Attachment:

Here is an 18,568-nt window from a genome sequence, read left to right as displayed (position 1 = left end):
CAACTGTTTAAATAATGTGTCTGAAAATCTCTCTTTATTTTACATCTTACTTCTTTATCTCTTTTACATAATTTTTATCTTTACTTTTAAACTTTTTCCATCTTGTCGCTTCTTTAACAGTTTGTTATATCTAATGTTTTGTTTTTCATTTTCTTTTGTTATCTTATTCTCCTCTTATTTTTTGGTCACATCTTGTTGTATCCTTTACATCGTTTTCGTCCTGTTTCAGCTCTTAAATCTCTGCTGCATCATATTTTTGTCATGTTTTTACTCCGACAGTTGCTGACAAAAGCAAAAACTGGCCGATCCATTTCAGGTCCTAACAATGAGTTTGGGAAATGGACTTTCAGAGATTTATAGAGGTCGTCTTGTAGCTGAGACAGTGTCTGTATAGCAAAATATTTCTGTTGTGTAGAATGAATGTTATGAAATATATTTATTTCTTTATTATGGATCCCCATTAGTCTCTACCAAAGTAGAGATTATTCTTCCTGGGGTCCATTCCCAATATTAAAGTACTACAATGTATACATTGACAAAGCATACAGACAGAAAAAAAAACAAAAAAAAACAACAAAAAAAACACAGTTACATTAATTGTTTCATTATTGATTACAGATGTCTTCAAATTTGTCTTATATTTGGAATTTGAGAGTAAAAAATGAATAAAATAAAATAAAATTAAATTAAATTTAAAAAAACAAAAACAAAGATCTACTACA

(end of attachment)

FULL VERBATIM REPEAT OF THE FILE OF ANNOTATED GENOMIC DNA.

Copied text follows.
Here is an 18,568-nt window from a genome sequence, read left to right as displayed (position 1 = left end):
CAACTGTTTAAATAATGTGTCTGAAAATCTCTCTTTATTTTACATCTTACTTCTTTATCTCTTTTACATAATTTTTATCTTTACTTTTAAACTTTTTCCATCTTGTCGCTTCTTTAACAGTTTGTTATATCTAATGTTTTGTTTTTCATTTTCTTTTGTTATCTTATTCTCCTCTTATTTTTTGGTCACATCTTGTTGTATCCTTTACATCGTTTTCGTCCTGTTTCAGCTCTTAAATCTCTGCTGCATCATATTTTTGTCATGTTTTTACTCCGACAGTTGCTGACAAAAGCAAAAACTGGCCGATCCATTTCAGGTCCTAACAATGAGTTTGGGAAATGGACTTTCAGAGATTTATAGAGGTCGTCTTGTAGCTGAGACAGTGTCTGTATAGCAAAATATTTCTGTTGTGTAGAATGAATGTTATGAAATATATTTATTTCTTTATTATGGATCCCCATTAGTCTCTACCAAAGTAGAGATTATTCTTCCTGGGGTCCATTCCCAATATTAAAGTACTACAATGTATACATTGACAAAGCATACAGACAGAAAAAAAAACAAAAAAAAACAACAAAAAAAACACAGTTACATTAATTGTTTCATTATTGATTACAGATGTCTTCAAATTTGTCTTATATTTGGAATTTGAGAGTAAAAAATGAATAAAATAAAATAAAATTAAATTAAATTTAAAAAAACAAAAACAAAGATCTACTACA